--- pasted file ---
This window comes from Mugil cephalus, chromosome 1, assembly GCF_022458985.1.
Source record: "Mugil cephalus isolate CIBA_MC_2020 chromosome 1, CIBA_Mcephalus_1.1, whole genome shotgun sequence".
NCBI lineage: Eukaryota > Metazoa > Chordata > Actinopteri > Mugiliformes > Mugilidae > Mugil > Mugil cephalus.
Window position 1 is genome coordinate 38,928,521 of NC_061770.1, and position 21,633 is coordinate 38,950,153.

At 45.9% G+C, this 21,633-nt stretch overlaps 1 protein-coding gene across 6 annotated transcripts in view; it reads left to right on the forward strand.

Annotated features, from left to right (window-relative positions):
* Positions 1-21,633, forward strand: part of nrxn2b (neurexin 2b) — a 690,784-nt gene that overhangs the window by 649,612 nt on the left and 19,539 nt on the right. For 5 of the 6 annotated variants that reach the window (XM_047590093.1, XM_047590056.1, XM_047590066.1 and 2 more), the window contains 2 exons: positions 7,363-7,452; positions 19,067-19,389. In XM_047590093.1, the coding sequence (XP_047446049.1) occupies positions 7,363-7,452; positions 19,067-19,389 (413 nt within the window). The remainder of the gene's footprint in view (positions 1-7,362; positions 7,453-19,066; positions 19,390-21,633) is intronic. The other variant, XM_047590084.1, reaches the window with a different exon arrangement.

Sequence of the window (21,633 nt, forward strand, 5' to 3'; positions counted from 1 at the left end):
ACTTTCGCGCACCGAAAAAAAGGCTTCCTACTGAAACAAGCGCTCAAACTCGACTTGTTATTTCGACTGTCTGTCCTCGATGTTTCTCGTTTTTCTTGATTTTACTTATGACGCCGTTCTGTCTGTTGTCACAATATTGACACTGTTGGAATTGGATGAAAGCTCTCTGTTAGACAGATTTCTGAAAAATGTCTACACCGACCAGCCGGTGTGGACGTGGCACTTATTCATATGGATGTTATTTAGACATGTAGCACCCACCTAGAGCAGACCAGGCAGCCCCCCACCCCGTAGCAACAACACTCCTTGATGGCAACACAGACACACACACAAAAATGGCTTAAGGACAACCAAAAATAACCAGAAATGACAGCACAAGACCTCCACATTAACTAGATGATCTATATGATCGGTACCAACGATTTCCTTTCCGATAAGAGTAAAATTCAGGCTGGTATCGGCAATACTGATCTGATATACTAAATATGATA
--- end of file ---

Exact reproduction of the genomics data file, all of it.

This window comes from Mugil cephalus, chromosome 1, assembly GCF_022458985.1.
Source record: "Mugil cephalus isolate CIBA_MC_2020 chromosome 1, CIBA_Mcephalus_1.1, whole genome shotgun sequence".
NCBI lineage: Eukaryota > Metazoa > Chordata > Actinopteri > Mugiliformes > Mugilidae > Mugil > Mugil cephalus.
Window position 1 is genome coordinate 38,928,521 of NC_061770.1, and position 21,633 is coordinate 38,950,153.

At 45.9% G+C, this 21,633-nt stretch overlaps 1 protein-coding gene across 6 annotated transcripts in view; it reads left to right on the forward strand.

Annotated features, from left to right (window-relative positions):
* Positions 1-21,633, forward strand: part of nrxn2b (neurexin 2b) — a 690,784-nt gene that overhangs the window by 649,612 nt on the left and 19,539 nt on the right. For 5 of the 6 annotated variants that reach the window (XM_047590093.1, XM_047590056.1, XM_047590066.1 and 2 more), the window contains 2 exons: positions 7,363-7,452; positions 19,067-19,389. In XM_047590093.1, the coding sequence (XP_047446049.1) occupies positions 7,363-7,452; positions 19,067-19,389 (413 nt within the window). The remainder of the gene's footprint in view (positions 1-7,362; positions 7,453-19,066; positions 19,390-21,633) is intronic. The other variant, XM_047590084.1, reaches the window with a different exon arrangement.

Sequence of the window (21,633 nt, forward strand, 5' to 3'; positions counted from 1 at the left end):
ACTTTCGCGCACCGAAAAAAAGGCTTCCTACTGAAACAAGCGCTCAAACTCGACTTGTTATTTCGACTGTCTGTCCTCGATGTTTCTCGTTTTTCTTGATTTTACTTATGACGCCGTTCTGTCTGTTGTCACAATATTGACACTGTTGGAATTGGATGAAAGCTCTCTGTTAGACAGATTTCTGAAAAATGTCTACACCGACCAGCCGGTGTGGACGTGGCACTTATTCATATGGATGTTATTTAGACATGTAGCACCCACCTAGAGCAGACCAGGCAGCCCCCCACCCCGTAGCAACAACACTCCTTGATGGCAACACAGACACACACACAAAAATGGCTTAAGGACAACCAAAAATAACCAGAAATGACAGCACAAGACCTCCACATTAACTAGATGATCTATATGATCGGTACCAACGATTTCCTTTCCGATAAGAGTAAAATTCAGGCTGGTATCGGCAATACTGATCTGATATACTAAATATGATA